Introduction –

Riverton, in the Heart of the Gilbert Valley is situated 91 kms north of Adelaide on the Barrier Highway between Tarlee and Burra. For many years Riverton was a railway junction; but today is better known for its 12,500 hectares under cultivation growing various cereals, small seed crops of lucerne, beans, chick peas and canola, sheep, dairy and beef cattle, poultry, pigs and a return to viticulture with several vineyards now established whilst other farmers have diversified into olive growing and processing. With an average rainfall of 490 mms the district thrives in a wonderful Mediterranean climate with residents enjoying a clean and pleasant environment with good facilities, which create a pleasant life style for young families, commuters and retirees.

Prior to European settlement in the area (now known as the Gilbert Valley), the Ngadjuri aborigines (also known as the Peppermint people) roamed the district. The first record of European settlers was in 1847 when Englishman, Mr Peters who was droving a mob of 1000 head of sheep through the fertile valley, camped for a time on the western slopes of the Belvidere range due east of Riverton. His presence here was noted when pastoralist Mr Bagot of the Koonunga Pastoral Company, near Kapunda, made contact with Mr Peters agreeing to purchase the whole flock at a ₤1 per head.

By 1849 James Masters, a Yorkshire-man and licensee of the Commercial Inn, Grenfell Street, Adelaide had taken out an occupational lease on the land surrounded by Saddleworth to the north, the Light River in the east, Tarlee to the south and the Wakefield River to the west. This area was known as “Master’s Run” where shepherds were employed to watch over large flocks of sheep. Masters erected several shepherd’s huts, only two of which have survived the ravages of time.

The Government survey was completed by 1856 when the land was ‘thrown open’ for settlement and James Masters, who had already established the township of Saddleworth then purchased several of the new town allotments together with numerous sections of land both adjoining the township and further afield.  It was at this time that Masters sold his interest in the Commercial Hotel, Adelaide and built a fine stone homestead, which he named “Saddleworth Lodge”, on the western bank of the River Gilbert about a km north of the present township.  Unfortunately the homestead was destroyed by fire circa 1890.

Together with Mr Fred Hannaford who had purchased a large parcel of farming land on the lower slopes of the Belvidere range, Masters became a prominent benefactor donating land on which was built the first wattle and daub chapel and day school on the site which later became the Parish Hall and more recently the Studio of renowned artist, Robert Hannaford.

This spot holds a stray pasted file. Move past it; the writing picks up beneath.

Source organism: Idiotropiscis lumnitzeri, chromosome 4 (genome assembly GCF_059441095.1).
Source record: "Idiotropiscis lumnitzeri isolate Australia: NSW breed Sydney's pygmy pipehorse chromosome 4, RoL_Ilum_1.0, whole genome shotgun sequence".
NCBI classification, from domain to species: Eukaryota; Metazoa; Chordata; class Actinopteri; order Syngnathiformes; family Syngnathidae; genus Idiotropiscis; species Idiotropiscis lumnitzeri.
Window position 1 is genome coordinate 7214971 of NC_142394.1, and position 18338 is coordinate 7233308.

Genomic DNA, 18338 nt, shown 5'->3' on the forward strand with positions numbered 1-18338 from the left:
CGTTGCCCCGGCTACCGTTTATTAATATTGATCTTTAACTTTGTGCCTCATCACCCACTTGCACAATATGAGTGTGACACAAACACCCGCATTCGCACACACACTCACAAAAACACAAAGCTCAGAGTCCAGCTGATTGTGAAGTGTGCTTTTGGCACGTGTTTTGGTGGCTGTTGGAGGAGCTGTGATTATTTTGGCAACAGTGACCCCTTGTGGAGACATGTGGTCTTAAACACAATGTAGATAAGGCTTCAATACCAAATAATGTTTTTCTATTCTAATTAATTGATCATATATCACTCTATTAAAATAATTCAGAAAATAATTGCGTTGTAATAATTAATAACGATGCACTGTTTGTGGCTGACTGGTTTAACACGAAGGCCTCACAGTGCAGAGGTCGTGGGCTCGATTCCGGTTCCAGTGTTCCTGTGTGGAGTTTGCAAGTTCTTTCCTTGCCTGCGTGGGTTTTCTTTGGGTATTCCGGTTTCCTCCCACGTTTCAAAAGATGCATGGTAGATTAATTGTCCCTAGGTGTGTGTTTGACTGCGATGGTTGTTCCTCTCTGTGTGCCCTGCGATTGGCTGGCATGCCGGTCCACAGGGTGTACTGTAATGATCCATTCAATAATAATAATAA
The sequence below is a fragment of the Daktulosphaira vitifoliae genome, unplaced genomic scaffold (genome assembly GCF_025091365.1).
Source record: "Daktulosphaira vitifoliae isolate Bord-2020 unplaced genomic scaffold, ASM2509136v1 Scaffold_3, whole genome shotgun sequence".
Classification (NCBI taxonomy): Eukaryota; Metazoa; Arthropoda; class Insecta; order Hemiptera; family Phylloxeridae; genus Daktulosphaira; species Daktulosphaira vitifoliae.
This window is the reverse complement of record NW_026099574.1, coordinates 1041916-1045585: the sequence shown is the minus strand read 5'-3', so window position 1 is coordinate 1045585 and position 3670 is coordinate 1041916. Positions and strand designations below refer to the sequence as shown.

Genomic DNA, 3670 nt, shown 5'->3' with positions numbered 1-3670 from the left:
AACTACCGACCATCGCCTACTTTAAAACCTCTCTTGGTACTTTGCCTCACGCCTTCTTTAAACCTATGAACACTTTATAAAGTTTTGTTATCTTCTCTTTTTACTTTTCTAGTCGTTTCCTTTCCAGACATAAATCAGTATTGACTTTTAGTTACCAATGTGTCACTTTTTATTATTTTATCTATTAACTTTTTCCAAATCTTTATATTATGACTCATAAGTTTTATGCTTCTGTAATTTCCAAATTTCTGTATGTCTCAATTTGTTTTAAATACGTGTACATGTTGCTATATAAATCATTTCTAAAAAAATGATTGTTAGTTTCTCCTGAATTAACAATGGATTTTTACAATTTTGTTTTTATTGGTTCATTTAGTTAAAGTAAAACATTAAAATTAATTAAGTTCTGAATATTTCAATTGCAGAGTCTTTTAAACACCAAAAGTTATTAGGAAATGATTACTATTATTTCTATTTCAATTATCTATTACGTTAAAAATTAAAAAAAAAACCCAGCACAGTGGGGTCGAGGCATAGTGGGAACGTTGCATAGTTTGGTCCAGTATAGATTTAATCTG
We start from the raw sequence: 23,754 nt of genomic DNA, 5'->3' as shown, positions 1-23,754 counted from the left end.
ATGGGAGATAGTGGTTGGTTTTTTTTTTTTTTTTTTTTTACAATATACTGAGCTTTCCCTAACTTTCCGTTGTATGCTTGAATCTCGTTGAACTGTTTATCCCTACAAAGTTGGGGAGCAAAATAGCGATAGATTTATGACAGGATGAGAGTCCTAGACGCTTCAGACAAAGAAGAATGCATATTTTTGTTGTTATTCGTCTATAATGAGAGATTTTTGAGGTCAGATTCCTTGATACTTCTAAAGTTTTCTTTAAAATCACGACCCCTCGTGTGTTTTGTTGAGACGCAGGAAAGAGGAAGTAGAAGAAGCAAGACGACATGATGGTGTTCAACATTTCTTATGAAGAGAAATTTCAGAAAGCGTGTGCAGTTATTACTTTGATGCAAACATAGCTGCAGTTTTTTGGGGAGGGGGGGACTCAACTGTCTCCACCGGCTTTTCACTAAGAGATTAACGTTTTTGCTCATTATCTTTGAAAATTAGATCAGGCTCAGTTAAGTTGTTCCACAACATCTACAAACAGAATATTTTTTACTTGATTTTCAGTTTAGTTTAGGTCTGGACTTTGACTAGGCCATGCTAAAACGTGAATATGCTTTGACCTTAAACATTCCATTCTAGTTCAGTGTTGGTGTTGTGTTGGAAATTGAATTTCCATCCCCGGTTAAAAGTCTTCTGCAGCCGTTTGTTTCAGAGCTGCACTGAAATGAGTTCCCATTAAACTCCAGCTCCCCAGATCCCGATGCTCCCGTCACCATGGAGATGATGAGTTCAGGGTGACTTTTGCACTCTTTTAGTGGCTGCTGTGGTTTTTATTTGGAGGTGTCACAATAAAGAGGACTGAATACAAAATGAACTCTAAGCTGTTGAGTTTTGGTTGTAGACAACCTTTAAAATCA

Masters also gave the land on which Holy Trinity Church was erected and consecrated in 1858 together with land for the Rectory and sufficient glebe land where the rector grazed his horses and cows – this was later purchased by the Riverton District Council as parklands and became the local golf course. As well as this contribution Masters gave several sections of land to the Church for lease to farmers – this land has only recently been sold, together with the Rectory and the Parish Hall, the funds from which were used to pay for the erection of the James Master’s Hall, built on land adjacent to the church.

Naming of the town

Riverton was so named when James Masters and his long-time friend, John Jubb Horner were sinking a well near the River Gilbert (named after the first colonial storekeeper) and, having been asked by the Government Surveyor to name the new settlement, Masters sought his friend’s opinion.  The name Gilberton was first submitted but this had already been given to a suburb of Adelaide whilst Gilbertown had been gazetted earlier as the name of the new settlement at the green waterholes north of Tarlee and so RIVERTOWN was then suggested and finally the name RIVERTON was accepted.

Following the consecration of the Holy Trinity Church in 1858, James and Elizabeth Masters returned to England where he died in the City of York on October 4th, 1861, aged 60 years. Elizabeth then returned to Riverton where James Master’s nephews, Charles Swinden and John Carrack continued to manage the pastoral interests which covered thousands of acres. The Swinden family were the main beneficiaries of Master’s will, unfortunately Charles died of consumption some five years later. Elizabeth Masters and several members of the Swinden family were buried in the Vault at the original cemetery, now the Pioneer Garden, where named pavers in recognition of those people who over 150 years have “made a difference”.